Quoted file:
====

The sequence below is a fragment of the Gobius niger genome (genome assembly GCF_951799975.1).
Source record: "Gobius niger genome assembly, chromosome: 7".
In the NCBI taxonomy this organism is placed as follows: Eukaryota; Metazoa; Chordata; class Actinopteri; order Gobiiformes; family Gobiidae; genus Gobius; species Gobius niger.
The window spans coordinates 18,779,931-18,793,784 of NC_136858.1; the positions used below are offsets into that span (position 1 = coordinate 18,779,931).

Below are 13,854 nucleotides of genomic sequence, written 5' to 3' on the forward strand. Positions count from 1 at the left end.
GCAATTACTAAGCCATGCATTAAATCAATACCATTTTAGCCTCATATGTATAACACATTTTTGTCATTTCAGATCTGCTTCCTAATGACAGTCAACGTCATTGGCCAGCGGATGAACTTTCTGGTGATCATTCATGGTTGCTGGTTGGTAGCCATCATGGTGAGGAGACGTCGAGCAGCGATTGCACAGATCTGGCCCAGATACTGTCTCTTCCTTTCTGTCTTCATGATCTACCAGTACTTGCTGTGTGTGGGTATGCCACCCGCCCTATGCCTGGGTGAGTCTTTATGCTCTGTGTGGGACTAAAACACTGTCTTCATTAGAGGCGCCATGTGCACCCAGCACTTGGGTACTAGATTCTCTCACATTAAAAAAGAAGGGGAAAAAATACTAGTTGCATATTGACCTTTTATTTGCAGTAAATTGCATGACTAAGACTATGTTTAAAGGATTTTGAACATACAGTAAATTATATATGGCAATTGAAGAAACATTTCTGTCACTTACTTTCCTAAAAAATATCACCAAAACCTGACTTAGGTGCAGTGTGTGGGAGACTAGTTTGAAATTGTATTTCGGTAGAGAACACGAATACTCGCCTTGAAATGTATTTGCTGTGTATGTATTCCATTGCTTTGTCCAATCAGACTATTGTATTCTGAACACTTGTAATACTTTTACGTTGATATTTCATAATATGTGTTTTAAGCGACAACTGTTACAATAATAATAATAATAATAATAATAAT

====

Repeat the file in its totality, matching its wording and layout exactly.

The sequence below is a fragment of the Gobius niger genome (genome assembly GCF_951799975.1).
Source record: "Gobius niger genome assembly, chromosome: 7".
In the NCBI taxonomy this organism is placed as follows: Eukaryota; Metazoa; Chordata; class Actinopteri; order Gobiiformes; family Gobiidae; genus Gobius; species Gobius niger.
The window spans coordinates 18,779,931-18,793,784 of NC_136858.1; the positions used below are offsets into that span (position 1 = coordinate 18,779,931).

Below are 13,854 nucleotides of genomic sequence, written 5' to 3' on the forward strand. Positions count from 1 at the left end.
GCAATTACTAAGCCATGCATTAAATCAATACCATTTTAGCCTCATATGTATAACACATTTTTGTCATTTCAGATCTGCTTCCTAATGACAGTCAACGTCATTGGCCAGCGGATGAACTTTCTGGTGATCATTCATGGTTGCTGGTTGGTAGCCATCATGGTGAGGAGACGTCGAGCAGCGATTGCACAGATCTGGCCCAGATACTGTCTCTTCCTTTCTGTCTTCATGATCTACCAGTACTTGCTGTGTGTGGGTATGCCACCCGCCCTATGCCTGGGTGAGTCTTTATGCTCTGTGTGGGACTAAAACACTGTCTTCATTAGAGGCGCCATGTGCACCCAGCACTTGGGTACTAGATTCTCTCACATTAAAAAAGAAGGGGAAAAAATACTAGTTGCATATTGACCTTTTATTTGCAGTAAATTGCATGACTAAGACTATGTTTAAAGGATTTTGAACATACAGTAAATTATATATGGCAATTGAAGAAACATTTCTGTCACTTACTTTCCTAAAAAATATCACCAAAACCTGACTTAGGTGCAGTGTGTGGGAGACTAGTTTGAAATTGTATTTCGGTAGAGAACACGAATACTCGCCTTGAAATGTATTTGCTGTGTATGTATTCCATTGCTTTGTCCAATCAGACTATTGTATTCTGAACACTTGTAATACTTTTACGTTGATATTTCATAATATGTGTTTTAAGCGACAACTGTTACAATAATAATAATAATAATAATAATAAT